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Editorial: City should jump on cellular solution

Locating antennas at power substations could be start of comprehensive policy

The City Council has an opportunity to end the often divisive neighborhood fights over installation of small cell phone antennas by simply making space available to install much larger and more powerful antennas at a few city-owned utility substations, and even one on the roof of City Hall.

The possible solution was outlined to the council by a consultant Monday, who described several plans, including one that would need only three antennas of up to 280 feet to cover most of the city, although he acknowledged that such a plan might not pass muster with residents.

But a "hybrid option" featuring five thin towers of 100-125 feet could be nestled among equipment at five of the city's utility substations, and with the addition of a sixth unit on top of City Hall, could cover most neighborhoods. About 20 smaller "micro" antennas would be required to fill in some major gaps in this option.

Some neighborhoods will object to even a few of the smaller antennas favored by AT&T, but when coupled with the relative handful of larger towers, we believe this configuration will go a long way toward helping the city balance the insatiable demand for cellular bandwidth with some residents' objections to having a wireless transmitter anywhere near their home.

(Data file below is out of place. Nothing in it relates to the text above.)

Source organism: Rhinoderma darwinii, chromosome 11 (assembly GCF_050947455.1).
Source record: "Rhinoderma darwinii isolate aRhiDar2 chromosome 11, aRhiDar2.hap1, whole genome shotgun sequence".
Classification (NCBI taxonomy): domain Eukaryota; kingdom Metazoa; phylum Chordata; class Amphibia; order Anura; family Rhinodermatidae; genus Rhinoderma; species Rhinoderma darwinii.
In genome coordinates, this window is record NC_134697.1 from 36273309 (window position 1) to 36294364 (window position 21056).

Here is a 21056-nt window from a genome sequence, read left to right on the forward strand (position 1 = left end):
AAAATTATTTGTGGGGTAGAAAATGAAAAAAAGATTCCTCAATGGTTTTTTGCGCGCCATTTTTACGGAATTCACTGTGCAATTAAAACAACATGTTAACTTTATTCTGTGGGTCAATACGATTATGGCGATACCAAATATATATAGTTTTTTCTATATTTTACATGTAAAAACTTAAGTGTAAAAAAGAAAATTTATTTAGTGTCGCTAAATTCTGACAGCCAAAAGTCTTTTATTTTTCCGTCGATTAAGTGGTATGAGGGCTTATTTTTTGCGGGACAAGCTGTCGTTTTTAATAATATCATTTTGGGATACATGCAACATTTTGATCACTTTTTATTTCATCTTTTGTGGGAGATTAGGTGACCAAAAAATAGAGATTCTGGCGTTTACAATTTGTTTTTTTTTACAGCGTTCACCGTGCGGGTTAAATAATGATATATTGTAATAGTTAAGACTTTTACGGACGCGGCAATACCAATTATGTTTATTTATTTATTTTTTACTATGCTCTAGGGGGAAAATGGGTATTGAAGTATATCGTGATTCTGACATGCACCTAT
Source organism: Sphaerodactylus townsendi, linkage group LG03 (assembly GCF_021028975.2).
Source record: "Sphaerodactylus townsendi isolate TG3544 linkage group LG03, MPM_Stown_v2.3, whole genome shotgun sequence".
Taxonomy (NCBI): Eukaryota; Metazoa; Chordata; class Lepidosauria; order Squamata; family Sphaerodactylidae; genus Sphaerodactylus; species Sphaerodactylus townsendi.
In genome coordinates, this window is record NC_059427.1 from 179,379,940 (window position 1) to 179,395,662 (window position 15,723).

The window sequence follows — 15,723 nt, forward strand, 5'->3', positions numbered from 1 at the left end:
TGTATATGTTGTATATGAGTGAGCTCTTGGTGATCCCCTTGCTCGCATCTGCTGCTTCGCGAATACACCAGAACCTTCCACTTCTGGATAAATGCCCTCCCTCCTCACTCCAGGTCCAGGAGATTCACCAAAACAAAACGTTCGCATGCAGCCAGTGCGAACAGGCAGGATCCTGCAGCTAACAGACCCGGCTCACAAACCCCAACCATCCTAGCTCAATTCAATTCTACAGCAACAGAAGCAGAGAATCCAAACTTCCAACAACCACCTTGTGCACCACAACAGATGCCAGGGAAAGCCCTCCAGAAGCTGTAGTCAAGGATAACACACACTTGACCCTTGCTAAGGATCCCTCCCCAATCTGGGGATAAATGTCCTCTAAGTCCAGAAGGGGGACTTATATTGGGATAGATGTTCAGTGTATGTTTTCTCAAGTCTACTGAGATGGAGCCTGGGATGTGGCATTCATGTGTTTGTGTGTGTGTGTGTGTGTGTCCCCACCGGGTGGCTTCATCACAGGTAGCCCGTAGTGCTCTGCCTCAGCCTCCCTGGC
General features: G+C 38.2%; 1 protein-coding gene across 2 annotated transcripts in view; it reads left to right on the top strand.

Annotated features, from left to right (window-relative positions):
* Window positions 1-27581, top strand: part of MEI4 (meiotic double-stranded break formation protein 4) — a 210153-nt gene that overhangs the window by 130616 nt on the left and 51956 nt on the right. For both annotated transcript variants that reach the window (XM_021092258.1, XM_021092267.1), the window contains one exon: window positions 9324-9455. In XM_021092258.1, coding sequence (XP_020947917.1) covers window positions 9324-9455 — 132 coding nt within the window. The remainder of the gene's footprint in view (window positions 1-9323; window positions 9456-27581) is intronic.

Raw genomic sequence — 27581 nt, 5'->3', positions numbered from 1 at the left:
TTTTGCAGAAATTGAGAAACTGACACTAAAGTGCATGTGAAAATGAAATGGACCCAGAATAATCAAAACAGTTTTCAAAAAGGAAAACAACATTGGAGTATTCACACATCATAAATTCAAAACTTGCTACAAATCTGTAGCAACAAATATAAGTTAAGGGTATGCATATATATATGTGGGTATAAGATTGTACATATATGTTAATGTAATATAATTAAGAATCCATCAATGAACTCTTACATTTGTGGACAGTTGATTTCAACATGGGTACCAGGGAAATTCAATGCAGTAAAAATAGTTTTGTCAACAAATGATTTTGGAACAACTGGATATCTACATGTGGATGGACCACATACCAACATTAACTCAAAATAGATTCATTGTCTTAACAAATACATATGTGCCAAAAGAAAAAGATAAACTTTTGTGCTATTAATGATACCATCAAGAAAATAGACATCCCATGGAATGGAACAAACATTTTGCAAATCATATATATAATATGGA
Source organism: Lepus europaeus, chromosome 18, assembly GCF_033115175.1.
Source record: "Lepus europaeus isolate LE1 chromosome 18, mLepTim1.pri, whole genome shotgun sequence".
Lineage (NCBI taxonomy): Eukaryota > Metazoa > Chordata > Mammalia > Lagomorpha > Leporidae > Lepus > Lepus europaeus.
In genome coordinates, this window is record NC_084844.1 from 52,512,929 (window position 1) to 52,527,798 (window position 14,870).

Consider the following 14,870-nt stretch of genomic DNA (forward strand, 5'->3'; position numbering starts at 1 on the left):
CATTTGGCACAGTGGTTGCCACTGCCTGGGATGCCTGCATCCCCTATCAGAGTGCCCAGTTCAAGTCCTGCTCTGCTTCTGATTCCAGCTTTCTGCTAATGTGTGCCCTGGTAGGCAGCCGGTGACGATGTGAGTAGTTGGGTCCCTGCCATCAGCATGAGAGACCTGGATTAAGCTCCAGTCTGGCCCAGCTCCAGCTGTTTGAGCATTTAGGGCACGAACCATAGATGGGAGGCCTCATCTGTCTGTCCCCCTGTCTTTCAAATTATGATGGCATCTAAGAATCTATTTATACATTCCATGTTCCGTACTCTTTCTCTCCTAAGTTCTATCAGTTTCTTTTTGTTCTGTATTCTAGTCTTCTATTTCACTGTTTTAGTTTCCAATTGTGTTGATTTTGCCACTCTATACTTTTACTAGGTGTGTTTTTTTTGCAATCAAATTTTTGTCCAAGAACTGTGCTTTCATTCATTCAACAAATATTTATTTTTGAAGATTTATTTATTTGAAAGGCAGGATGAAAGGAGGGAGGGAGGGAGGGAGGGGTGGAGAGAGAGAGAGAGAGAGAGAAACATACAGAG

Precedent exists for the installation of the larger "macro" towers, which are already in place at three local fire stations, including one disguised as a fake tree. A Planning and Community Environment Department official told the Weekly that "the intent of the 'macro' approach is to allow the city to better dictate the location of tower facilities and to minimize the need for DAS (micro) and other antenna facilities in other parts of the community."

From the city's perspective, there are significant advantages to creating a network of cellular towers at utility substations, including:

• A readily available inventory of tower locations on pre-approved sites

• The ability of the city's fiber optic network to be used by wireless carriers to "backhaul" data between tower locations

• The ability of substations to would provide wireless carriers access to pre-installed power and equipment housings